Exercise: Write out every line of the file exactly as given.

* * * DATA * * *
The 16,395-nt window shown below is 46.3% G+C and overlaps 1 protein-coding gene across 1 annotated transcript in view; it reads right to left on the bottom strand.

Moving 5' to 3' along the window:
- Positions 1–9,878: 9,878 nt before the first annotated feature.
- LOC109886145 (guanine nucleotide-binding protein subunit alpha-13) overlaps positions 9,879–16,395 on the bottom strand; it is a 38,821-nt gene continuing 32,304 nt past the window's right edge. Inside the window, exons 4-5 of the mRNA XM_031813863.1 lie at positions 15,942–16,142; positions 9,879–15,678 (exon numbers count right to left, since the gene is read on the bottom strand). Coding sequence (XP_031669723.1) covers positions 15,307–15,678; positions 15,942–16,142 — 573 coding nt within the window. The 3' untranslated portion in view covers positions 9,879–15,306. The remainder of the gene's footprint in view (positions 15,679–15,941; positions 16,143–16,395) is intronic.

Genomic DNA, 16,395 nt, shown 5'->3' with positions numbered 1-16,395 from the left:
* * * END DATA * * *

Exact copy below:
The 16,395-nt window shown below is 46.3% G+C and overlaps 1 protein-coding gene across 1 annotated transcript in view; it reads right to left on the bottom strand.

Moving 5' to 3' along the window:
- Positions 1–9,878: 9,878 nt before the first annotated feature.
- LOC109886145 (guanine nucleotide-binding protein subunit alpha-13) overlaps positions 9,879–16,395 on the bottom strand; it is a 38,821-nt gene continuing 32,304 nt past the window's right edge. Inside the window, exons 4-5 of the mRNA XM_031813863.1 lie at positions 15,942–16,142; positions 9,879–15,678 (exon numbers count right to left, since the gene is read on the bottom strand). Coding sequence (XP_031669723.1) covers positions 15,307–15,678; positions 15,942–16,142 — 573 coding nt within the window. The 3' untranslated portion in view covers positions 9,879–15,306. The remainder of the gene's footprint in view (positions 15,679–15,941; positions 16,143–16,395) is intronic.

Genomic DNA, 16,395 nt, shown 5'->3' with positions numbered 1-16,395 from the left: